Jump to content
🌙 COLDPLAY ANNOUNCE MOON MUSIC OUT OCTOBER 4TH 🎵
  • Guest
    Guest

    Microsoft and MTV: Latest Challenge to iTunes

    ipod.jpgApple Computer Inc.'s dominant iTunes music download service is about to get tough new competition from a powerful pair or rivals -- software titan Microsoft Corp. and music video broadcaster MTV Networks.

     

    The new service, called Urge, will charge buyers the same price as iTunes' popular 99-cent song downloads. But Urge also will let users download to their personal computer and listen to any recording in its 2-million-song catalog for $9.95 a month.

     

    Users who pay $14.95 a month will be able to copy their songs onto portable music players and listen to them wherever they want, thanks to anti-copying software from Microsoft that prevents music piracy.While many competitors such as Napster, Yahoo, RealNetworks's Rhapsody, and even Microsoft's own MSN service have entered the online music business in recent years, all have failed to shake Apple's grip on the market.

     

    Yet analysts say the partnership of the world's largest software company and the marketing muscle of MTV poses the most serious challenge yet to Apple's dominance.

     

    "They are probably the strongest contender to come into the market for some time," said Phil Leigh, a senior analyst for Inside Digital Media, an Internet-based trade publication in Tampa, Fla.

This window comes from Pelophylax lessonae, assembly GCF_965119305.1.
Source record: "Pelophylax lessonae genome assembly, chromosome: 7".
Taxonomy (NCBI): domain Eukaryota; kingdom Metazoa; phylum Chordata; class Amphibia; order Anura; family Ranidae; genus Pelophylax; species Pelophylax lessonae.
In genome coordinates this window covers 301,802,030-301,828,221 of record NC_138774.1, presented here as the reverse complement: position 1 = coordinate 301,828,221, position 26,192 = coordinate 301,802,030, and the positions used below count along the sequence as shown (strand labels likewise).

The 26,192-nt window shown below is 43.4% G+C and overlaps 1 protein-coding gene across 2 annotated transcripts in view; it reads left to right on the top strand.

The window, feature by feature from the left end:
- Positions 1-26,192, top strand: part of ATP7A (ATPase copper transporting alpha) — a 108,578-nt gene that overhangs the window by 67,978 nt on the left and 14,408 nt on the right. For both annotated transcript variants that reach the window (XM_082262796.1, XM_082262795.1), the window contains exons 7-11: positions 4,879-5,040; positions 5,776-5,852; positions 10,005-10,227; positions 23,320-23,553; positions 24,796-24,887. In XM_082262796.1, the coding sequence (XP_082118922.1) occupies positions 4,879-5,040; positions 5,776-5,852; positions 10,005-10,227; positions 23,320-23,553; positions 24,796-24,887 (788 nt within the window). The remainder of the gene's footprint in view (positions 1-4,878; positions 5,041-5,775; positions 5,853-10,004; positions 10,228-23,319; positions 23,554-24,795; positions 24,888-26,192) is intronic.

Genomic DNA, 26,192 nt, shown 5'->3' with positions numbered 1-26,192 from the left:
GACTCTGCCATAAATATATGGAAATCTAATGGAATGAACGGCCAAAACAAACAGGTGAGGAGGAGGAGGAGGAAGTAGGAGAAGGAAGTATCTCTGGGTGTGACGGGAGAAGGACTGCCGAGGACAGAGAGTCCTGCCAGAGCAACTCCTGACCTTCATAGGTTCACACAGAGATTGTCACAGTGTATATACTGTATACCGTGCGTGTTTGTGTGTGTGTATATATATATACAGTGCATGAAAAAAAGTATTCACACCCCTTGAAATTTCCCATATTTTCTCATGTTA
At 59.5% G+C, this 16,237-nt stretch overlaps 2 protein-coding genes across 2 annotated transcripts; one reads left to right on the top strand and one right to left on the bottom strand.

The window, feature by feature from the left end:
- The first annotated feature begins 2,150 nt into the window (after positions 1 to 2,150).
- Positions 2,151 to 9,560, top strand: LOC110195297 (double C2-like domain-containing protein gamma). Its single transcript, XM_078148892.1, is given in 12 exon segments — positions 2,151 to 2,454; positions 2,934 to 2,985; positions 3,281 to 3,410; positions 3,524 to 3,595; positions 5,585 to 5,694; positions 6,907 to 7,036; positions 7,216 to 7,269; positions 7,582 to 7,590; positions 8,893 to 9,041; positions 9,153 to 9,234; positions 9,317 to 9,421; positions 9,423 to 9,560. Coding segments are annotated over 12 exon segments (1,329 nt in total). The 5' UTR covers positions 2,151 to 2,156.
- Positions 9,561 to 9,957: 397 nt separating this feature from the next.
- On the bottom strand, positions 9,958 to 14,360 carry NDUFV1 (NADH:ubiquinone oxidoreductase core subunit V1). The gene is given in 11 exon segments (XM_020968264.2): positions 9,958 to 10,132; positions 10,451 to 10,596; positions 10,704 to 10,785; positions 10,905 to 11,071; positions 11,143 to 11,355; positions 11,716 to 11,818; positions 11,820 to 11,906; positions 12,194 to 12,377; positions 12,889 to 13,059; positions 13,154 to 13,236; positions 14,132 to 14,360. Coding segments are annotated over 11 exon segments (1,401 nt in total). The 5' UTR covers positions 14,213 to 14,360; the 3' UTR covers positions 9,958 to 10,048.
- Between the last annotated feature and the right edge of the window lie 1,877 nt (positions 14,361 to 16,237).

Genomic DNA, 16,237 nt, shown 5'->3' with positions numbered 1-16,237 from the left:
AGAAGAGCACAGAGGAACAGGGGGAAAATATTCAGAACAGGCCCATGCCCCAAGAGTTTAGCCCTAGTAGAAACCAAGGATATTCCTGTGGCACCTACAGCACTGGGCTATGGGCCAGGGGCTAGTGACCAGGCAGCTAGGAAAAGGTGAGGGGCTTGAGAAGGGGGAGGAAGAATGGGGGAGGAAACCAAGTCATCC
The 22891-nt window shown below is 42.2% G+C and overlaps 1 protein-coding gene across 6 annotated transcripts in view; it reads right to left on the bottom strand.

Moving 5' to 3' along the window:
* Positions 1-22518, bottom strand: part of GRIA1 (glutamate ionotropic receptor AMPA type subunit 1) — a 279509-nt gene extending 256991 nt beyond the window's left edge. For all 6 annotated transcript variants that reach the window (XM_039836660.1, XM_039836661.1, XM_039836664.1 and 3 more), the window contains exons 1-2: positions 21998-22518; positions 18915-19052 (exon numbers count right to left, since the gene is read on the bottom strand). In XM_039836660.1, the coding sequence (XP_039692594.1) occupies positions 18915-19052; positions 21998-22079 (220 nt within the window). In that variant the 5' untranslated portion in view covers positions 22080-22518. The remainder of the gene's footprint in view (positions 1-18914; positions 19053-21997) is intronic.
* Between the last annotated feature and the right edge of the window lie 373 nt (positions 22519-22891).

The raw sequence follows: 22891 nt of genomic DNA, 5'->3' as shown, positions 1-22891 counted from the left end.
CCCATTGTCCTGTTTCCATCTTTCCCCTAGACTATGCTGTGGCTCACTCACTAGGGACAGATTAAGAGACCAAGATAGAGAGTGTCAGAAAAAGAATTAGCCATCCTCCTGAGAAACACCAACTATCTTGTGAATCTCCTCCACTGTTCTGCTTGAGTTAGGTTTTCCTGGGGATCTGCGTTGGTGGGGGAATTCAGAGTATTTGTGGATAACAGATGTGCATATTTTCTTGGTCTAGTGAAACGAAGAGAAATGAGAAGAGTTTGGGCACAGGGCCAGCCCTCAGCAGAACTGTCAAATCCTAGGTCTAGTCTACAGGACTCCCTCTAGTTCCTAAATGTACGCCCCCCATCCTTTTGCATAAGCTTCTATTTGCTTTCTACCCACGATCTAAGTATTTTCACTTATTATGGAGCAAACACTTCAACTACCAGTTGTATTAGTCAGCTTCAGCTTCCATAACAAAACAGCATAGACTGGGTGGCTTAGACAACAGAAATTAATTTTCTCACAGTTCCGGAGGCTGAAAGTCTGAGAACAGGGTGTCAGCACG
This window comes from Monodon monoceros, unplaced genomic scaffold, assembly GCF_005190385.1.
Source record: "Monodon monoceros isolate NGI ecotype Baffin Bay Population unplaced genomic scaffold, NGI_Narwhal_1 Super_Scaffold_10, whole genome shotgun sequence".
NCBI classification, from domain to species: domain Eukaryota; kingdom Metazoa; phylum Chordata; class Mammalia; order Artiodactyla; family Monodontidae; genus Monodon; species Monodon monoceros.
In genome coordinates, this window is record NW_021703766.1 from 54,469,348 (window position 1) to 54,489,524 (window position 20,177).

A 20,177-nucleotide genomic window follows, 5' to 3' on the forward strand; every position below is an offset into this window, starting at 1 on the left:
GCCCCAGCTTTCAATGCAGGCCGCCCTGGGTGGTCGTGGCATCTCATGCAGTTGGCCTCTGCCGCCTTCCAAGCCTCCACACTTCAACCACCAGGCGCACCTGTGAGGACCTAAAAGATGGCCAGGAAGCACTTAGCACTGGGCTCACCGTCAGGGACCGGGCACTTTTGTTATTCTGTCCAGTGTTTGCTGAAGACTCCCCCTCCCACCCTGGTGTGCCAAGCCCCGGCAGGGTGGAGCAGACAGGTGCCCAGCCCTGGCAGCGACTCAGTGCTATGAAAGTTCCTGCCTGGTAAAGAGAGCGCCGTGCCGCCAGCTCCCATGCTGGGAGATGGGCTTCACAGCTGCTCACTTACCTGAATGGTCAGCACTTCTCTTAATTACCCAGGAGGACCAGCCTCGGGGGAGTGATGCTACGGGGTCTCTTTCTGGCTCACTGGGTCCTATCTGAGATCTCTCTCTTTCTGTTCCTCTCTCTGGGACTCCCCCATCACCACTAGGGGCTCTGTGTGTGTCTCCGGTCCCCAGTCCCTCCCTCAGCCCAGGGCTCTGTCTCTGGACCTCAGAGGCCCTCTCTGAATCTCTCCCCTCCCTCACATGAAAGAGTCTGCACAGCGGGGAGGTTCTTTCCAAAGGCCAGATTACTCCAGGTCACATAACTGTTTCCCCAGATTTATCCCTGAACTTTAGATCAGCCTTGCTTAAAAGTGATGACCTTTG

Since Apple opened its iTunes Music Store three years ago, the company has sold more than a billion songs online, or about 80 percent of the worldwide market for Internet music downloads.

     

    Largely because of the success of iTunes, worldwide sales of digital music downloaded over the Internet or through cellphones reached $1.1 billion last year. That's triple the level of 2004, according to the International Federation of the Phonographic Industry.

     

    But Urge begins life with a severe handicap: Its music downloads won't be playable on the Apple iPod which has more than 70 percent of the market for portable music players, according to the market research firm NPD Group.

     

    Instead, they must be played on competing players such as the Zen line from Creative Technology Ltd.

     

    Jason Hirschhorn, MTV Networks' chief digital officer, a business unit of the entertainment conglomerate Viacom International Inc., admitted that Urge poses no immediate threat to Apple's lead in Internet music.

     

    Indeed, Hirschhorn said that Urge was created to cement a strong Internet identity for MTV, not to compete against Apple or other Internet music services like Napster and Rhapsody. "It's not about beating Apple," he said.

     

    "It's not about beating Rhapsody." In fact, MTV has paired with Apple to sell some of its TV shows as downloads on the iTunes site, and Hirschhorn said he'd like to expand the MTV-Apple relationship.

     

    While many competitors such as Napster, Yahoo, RealNetworks's Rhapsody, and even Microsoft's own MSN service have entered the online music business in recent years, all have failed to shake Apple's grip on the market.

     

    Yet analysts say the partnership of the world's largest software company and the marketing muscle of MTV poses the most serious challenge yet to Apple's dominance.